I didn’t wait for my husband to start the healing.  I began it myself.  He later came along for the ride.  But I didn’t wait on him.  You’re welcome to read about more of the story on my blog at http://surviving-the-affair.com

My Spouse Won’t Have Sex With Me Anymore Because I Had An Affair

By: Katie Lersch:  Sex is often a huge source of conflict after an affair.  It can be awkward.  It can be infrequent.  Or, in some cases, it can be nonexistent. This can be because the cheating spouse feels that they don’t have the right to ask for sex or they don’t want to push it.  Or, the faithful spouse will find the idea of sext to be  just too much too soon.

A husband might say: “my wife refuses to have sex with me.  I know that it is because I had an affair and I do understand that.  But she’s been very open about the fact that having sex with me is kind of repulsive to her because all she can do is picture me having sex with the other woman. And because of this, she almost looks at me like a sexual deviant or someone who can’t get enough.  She says that intercourse should be a loving act among a committed couple and not just two people going at it like animals.  I asked her how long she plans to refuse.  She said she has no idea.  She says that even the thought of it makes her sick.  I do understand that most of this is all my fault.  But I also can not agree to a future with no sex.  She seems content just to remain a family for the sake of our children.  But she doesn’t seem very interested in being my wife in every sense of the word.  Honestly, I’m pretty sure that if she refuses me forever, I will cheat again.  And what else would she expect?  How can I get her to have sex with me so I will not have to be unfaithful again?”

I am going to be honest and say that it’s hard for me to answer this without getting emotional.  Because I am a wife who has been through this. But I am going to try very hard to give a thoughtful answer because I would hope that these insights would help your wife.

There is no time frame for resuming sex.  Pressuring your wife does not help.  If anything, that would likely make her feel even less sexual toward you.  Quite honestly, sex can sometimes be the very last thing on your mind after infidelity.  Because just the thought of it can bring you pain.  It can be very scary because you’re afraid that the act of having sex is going to make you think of your spouse in the act with the other woman.  That’s not a mental picture that you want.  You want to avoid this for as long as can possible can.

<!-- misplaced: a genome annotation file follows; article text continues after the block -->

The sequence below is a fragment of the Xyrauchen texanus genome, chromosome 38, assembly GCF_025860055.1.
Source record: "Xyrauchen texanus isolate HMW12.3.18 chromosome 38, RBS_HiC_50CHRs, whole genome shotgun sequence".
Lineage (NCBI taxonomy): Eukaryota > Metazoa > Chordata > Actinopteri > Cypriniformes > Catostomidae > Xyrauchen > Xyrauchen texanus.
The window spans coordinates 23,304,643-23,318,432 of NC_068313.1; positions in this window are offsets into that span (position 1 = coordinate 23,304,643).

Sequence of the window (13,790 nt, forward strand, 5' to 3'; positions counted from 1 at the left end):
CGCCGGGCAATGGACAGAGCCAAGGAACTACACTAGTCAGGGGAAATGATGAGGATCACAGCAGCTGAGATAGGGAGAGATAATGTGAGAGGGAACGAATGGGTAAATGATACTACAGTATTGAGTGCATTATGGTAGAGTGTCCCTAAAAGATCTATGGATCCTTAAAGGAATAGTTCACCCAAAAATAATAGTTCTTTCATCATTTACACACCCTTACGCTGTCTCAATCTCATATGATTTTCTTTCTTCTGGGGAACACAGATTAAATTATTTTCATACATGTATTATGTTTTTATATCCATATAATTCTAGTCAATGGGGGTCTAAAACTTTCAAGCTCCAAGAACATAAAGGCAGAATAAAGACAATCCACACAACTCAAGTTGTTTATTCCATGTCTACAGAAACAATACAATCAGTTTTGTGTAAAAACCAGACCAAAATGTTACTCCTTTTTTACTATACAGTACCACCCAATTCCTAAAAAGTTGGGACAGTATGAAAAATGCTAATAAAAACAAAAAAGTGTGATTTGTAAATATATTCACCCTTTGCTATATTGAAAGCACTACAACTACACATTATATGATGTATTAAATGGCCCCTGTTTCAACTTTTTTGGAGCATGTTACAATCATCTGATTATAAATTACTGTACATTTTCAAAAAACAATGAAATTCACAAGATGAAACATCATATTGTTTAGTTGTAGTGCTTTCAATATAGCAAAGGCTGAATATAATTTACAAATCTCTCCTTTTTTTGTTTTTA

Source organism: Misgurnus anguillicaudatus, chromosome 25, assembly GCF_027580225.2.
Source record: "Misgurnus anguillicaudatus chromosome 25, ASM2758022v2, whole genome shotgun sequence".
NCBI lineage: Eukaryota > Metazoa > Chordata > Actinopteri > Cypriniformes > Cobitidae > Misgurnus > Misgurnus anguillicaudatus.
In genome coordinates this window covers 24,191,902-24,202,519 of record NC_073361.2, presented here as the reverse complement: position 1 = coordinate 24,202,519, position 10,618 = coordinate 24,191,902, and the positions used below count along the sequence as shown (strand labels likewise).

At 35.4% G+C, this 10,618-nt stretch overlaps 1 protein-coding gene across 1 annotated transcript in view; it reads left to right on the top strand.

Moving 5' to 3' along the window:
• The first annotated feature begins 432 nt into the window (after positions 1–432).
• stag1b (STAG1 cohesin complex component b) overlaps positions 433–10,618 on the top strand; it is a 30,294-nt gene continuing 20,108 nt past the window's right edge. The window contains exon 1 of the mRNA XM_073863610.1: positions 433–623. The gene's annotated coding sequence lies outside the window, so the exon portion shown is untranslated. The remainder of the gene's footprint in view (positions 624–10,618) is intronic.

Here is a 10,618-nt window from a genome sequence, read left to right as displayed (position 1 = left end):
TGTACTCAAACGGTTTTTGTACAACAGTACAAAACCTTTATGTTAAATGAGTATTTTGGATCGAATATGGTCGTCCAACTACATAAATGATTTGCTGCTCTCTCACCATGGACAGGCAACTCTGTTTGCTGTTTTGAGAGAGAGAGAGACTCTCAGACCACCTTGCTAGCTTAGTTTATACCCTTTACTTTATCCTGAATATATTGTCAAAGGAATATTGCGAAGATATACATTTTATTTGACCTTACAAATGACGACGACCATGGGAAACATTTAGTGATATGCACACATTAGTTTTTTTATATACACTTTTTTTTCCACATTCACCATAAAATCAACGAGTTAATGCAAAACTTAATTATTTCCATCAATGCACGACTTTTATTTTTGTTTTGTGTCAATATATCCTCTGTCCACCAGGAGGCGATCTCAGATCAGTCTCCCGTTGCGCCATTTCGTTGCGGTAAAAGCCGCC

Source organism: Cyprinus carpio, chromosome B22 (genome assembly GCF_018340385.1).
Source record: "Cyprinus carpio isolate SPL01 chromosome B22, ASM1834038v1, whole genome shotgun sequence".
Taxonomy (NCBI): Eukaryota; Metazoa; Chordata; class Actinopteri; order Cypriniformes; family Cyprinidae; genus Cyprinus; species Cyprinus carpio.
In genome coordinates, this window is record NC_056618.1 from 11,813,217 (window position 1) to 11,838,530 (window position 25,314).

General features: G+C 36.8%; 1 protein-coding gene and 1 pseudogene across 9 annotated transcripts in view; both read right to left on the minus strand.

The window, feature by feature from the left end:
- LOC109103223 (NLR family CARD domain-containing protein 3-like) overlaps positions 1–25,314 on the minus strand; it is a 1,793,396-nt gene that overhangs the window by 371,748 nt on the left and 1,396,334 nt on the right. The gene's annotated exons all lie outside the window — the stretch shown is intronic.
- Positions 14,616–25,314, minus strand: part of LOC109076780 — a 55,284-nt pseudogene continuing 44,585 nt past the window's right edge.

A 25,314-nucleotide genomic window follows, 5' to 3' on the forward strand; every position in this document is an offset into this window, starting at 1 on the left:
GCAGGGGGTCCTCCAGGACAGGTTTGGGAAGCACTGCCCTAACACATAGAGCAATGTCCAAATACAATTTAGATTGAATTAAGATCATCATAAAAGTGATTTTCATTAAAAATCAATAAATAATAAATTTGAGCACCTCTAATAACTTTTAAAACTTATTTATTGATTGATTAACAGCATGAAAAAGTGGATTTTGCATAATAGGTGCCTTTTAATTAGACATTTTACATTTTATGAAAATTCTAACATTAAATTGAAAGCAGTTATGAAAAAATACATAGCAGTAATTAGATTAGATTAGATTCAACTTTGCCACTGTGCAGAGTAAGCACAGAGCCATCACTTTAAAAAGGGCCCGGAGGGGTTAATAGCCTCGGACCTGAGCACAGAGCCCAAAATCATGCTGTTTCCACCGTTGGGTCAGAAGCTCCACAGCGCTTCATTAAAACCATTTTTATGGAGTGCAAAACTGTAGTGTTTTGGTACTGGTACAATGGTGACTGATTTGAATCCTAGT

And, wives are also often afraid that the husband will compare the two women and believe that the sex with the wife is “not as good” or not as exciting.  She’s likely already worried that she doesn’t measure up to the other woman.  She doesn’t want to give herself another worry.

Does all of this mean that she’ll never sleep with you again?  No, not necessarily.  I sleep with my husband on a regular basis today and in some ways, it is better than ever.  But it took a while to get to this place.  I was not prepared to connect physically until I could connect emotionally. I was not going to be able to have any sort of emotional connection until I could trust again and believe that my husband was truly sorry and committed to me.  This did not come immediately.

And frankly, I am not sure that it would have been possible if I had thought that his only interest was getting me to sleep with him as soon as possible.  If I thought that he cared more about getting his physical needs met than getting my emotional needs met after the pain he caused, then I may not have been interested in the sexual aspect of my marriage anymore.

You need to understand how devastating and painful this is to your wife.  Quite honestly, I believe that the quickest way to resume your sex life is to turn your attention away from it and place it back on helping your wife to heal.  She will see that you are interested in much more than just getting her to forget this so that she can resume her wifely duties.  She will see that care about her beyond the bedroom and this is vital.

This is not the time to be selfish.  This is not the time to think only of yourself and your own needs.  Put your wife first.  Have patience with her.  Understand how devastating your actions were.  Become the man that you know you want to be.  Become the husband that she deserves.  If you are able to do these things, her desire for you may come back.

It’s my own experience that having sex just for the sake of it isn’t really optimal.  It’s not likely to be a good experience if you’re not both into it.  I decided that it was better to wait until I could genuinely want it than to force it and have it turn out badly for both of us. You’re welcome to read more on my blog at http://surviving-the-affair.com